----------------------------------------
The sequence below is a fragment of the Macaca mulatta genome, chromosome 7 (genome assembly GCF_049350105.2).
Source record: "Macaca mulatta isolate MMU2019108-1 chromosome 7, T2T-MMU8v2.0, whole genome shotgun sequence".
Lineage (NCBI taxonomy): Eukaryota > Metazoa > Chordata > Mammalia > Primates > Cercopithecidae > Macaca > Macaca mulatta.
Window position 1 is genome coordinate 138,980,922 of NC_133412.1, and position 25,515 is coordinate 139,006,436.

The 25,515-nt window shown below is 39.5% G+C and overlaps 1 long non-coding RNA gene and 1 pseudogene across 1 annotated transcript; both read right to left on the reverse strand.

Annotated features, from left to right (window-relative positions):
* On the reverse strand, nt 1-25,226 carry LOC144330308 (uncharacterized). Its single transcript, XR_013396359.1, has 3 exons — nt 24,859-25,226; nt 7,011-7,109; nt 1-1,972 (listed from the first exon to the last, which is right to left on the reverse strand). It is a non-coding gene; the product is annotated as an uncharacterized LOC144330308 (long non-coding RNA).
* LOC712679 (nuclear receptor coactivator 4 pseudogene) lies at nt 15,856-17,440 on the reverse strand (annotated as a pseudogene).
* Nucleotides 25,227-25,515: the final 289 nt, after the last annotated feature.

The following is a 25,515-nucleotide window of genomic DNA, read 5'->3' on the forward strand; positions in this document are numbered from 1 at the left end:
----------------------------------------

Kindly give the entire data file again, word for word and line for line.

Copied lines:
The sequence below is a fragment of the Macaca mulatta genome, chromosome 7 (genome assembly GCF_049350105.2).
Source record: "Macaca mulatta isolate MMU2019108-1 chromosome 7, T2T-MMU8v2.0, whole genome shotgun sequence".
Lineage (NCBI taxonomy): Eukaryota > Metazoa > Chordata > Mammalia > Primates > Cercopithecidae > Macaca > Macaca mulatta.
Window position 1 is genome coordinate 138,980,922 of NC_133412.1, and position 25,515 is coordinate 139,006,436.

The 25,515-nt window shown below is 39.5% G+C and overlaps 1 long non-coding RNA gene and 1 pseudogene across 1 annotated transcript; both read right to left on the reverse strand.

Annotated features, from left to right (window-relative positions):
* On the reverse strand, nt 1-25,226 carry LOC144330308 (uncharacterized). Its single transcript, XR_013396359.1, has 3 exons — nt 24,859-25,226; nt 7,011-7,109; nt 1-1,972 (listed from the first exon to the last, which is right to left on the reverse strand). It is a non-coding gene; the product is annotated as an uncharacterized LOC144330308 (long non-coding RNA).
* LOC712679 (nuclear receptor coactivator 4 pseudogene) lies at nt 15,856-17,440 on the reverse strand (annotated as a pseudogene).
* Nucleotides 25,227-25,515: the final 289 nt, after the last annotated feature.

The following is a 25,515-nucleotide window of genomic DNA, read 5'->3' on the forward strand; positions in this document are numbered from 1 at the left end: